A similar version of this article appears on WesternPress.org.
That federal judges don’t participate in political campaigns or that only criminal acts warrant impeachment, not policy disagreements – both represent two widely accepted elements of American democracy (I would say). Trickier to institute in practice yet preached by those across the ideological spectrum is that judges don’t manipulate legal decisions to political ends.
Our nation’s earliest citizens did not necessarily share these assumptions. See, for instance, President Thomas Jefferson’s attempt to have Congress impeach Justice Samuel Chase. A Federalist, Chase had imposed heavy penalties – including a death sentence – on Republicans after openly biased trials for sedition. He had also openly campaigned in the 1800 election for John Adams, another Federalist, so much so that he delayed the start of that year’s judicial Term. And immediately precipitating the impeachment, in May 1803 Chase gave “an outrageously anti-Republican” charge to a Baltimore grand jury. At least that was the Republican perspective. Chase claimed that the real issue was that he was a Federalist on a Federalist-controlled Supreme Court which a Republican president and a Republican House of Representatives wanted to undermine in any way possible.
Continue reading “Jefferson versus Chase and the forging of democratic practice”
How President Barack Obama and the Senate will respond to the vacancy left by the passing of Justice Antonin Scalia has attracted considerable commentary, including from the president himself and from at least two Senators. But what about judges who might like a promotion? How will they respond to and act during the current vacancy?
It’s a less addressed question, but one with potentially significant consequences for federal law. Ryan Black and Ryan Owens provide clues for a possible answer in a recent article in the American Journal of Political Science, “Courting the President: How Circuit Judges Alter Their Behavior for Promotion to the Supreme Court.” Their study is focused on judges on the courts of appeals, whereas the president is not so limited in his selection of a nominee, but SCOTUSblog’s Tom Goldstein suggests there is good reason to believe that the nominee will be a federal appellate judge.
Continue reading “How the presence of a vacancy on the Supreme Court might influence judges on the courts of appeals”
In a recent article in the Journal of Supreme Court History, Franz Jantzen seeks to debunk an often repeated story — Justice James McReynolds’s refusal to participate in the Supreme Court’s annual photograph in 1924 because he would not sit next to Justice Louis Brandeis, who was Jewish, as seniority would dictate.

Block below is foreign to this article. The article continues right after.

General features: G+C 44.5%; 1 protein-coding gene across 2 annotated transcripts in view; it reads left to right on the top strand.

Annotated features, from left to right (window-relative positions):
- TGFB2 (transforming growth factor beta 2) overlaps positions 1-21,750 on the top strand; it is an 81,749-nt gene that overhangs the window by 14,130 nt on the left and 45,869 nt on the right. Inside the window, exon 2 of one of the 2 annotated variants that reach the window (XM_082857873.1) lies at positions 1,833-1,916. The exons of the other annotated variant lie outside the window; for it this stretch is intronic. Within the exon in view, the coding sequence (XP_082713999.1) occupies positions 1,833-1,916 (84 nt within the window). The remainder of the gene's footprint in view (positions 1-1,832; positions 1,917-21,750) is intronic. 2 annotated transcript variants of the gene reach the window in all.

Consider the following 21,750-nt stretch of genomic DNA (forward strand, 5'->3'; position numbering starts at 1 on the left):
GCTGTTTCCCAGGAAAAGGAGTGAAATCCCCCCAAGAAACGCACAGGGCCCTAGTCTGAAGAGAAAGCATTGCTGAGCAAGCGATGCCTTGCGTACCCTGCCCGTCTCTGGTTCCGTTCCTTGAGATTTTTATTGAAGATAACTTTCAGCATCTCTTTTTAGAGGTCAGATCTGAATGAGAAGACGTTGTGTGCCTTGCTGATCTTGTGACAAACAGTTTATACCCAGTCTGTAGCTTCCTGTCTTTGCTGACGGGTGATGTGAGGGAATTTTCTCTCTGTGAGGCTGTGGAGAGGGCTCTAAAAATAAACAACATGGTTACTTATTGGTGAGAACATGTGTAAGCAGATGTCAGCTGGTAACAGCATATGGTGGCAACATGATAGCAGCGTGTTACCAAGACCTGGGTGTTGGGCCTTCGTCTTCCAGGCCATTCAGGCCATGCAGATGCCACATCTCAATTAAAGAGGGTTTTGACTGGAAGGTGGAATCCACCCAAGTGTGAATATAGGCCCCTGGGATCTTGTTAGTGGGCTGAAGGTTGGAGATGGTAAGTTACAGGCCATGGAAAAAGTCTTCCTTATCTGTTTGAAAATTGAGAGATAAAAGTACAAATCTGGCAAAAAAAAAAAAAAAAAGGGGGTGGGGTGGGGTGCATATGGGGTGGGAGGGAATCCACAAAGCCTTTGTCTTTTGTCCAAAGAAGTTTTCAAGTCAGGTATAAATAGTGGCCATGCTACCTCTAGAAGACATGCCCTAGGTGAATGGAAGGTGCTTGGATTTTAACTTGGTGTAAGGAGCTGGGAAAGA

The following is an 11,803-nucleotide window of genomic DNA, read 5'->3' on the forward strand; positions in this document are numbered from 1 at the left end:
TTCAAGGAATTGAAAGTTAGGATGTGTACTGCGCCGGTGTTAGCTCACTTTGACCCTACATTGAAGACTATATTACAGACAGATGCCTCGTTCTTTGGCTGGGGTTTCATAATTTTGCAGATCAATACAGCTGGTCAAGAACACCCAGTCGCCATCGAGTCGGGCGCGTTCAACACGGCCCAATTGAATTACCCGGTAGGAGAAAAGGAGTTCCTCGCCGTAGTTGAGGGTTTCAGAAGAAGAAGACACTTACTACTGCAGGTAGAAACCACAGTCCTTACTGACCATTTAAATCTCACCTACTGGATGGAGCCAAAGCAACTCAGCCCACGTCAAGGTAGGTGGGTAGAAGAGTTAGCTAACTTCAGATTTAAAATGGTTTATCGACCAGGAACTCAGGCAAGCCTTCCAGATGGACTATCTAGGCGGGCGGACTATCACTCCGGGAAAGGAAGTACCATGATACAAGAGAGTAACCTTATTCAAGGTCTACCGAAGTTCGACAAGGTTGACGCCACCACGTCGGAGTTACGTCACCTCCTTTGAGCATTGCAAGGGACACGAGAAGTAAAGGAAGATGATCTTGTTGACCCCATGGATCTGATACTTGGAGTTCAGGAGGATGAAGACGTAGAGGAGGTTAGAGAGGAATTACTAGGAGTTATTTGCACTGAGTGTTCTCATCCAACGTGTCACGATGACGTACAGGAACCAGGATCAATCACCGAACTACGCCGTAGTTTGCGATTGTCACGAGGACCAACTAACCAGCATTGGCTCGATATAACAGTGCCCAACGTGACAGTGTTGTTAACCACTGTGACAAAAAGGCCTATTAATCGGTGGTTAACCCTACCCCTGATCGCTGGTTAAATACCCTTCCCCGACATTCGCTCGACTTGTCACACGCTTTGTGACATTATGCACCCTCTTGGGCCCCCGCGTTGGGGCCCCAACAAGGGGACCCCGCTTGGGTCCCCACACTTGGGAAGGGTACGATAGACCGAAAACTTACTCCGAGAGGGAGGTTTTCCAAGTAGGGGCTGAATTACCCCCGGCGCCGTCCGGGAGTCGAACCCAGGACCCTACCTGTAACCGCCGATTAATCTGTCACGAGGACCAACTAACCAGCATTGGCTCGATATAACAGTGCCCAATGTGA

Continue reading “Setting straight the myth of the missing 1924 Court photograph”
Supreme Court Rule 37 instructs attorneys filing “friend-of-the-Court” briefs to avoid repeating arguments made by the parties themselves and refers to such briefs that do as “not favored.” This is not actually true in reality, at least according to a recent study by Paul Collins, Pamela Corley, and Jesse Hamner, The Influence of Amicus Curiae Briefs on U.S. Supreme Court Opinion Content. The three scholars analyzed majority opinions and amicus briefs from the 2002, 2003, and 2004 Terms, which they selected for being relatively recent Terms of the Court without any membership change. During that time frame, the Justices positively incorporated more language from amicus briefs that “repeat[ed] information contained in the opinions of the lower courts that initially handled the litigation, litigant briefs, and other amicus briefs” (especially the first two factors).
Continue reading “How influential are amicus briefs on the Court’s opinions?”
After losing the trust-busting case Northern Securities v. United States, Theodore Roosevelt famously remarked about Justice Oliver Wendell Holmes, nominated to the Court only twenty months prior by the man whose policy he helped strike down: “I could carve out of a banana a judge with more backbone than that.” The relationship between the executive and judicial branches – theoretically independent but on a practical level intertwined through political considerations and personal connections – is now on the minds of many Court-watchers speculating over the implications of the next presidential election for the Supreme Court.
Continue reading “The Justices’ presidential loyalties”
In the 2012 Term, the Supreme Court split five to four in highly contested Maryland v. King. Justice Anthony Kennedy wrote the majority opinion, but he didn’t thereby give victory to the conservative wing of the Court in an ideologically split decision. Justices Stephen Breyer and Antonin Scalia switched places, so to speak. Scalia wrote the decision in another ideologically mixed, five-to-four case that Term, Florida v. Jardines, joined by conservative Justice Clarence Thomas and liberal Justices Ruth Bader Ginsburg, Elena Kagan, and Sonia Sotomayor.
Continue reading “Third parties in Supreme Court criminal justice cases”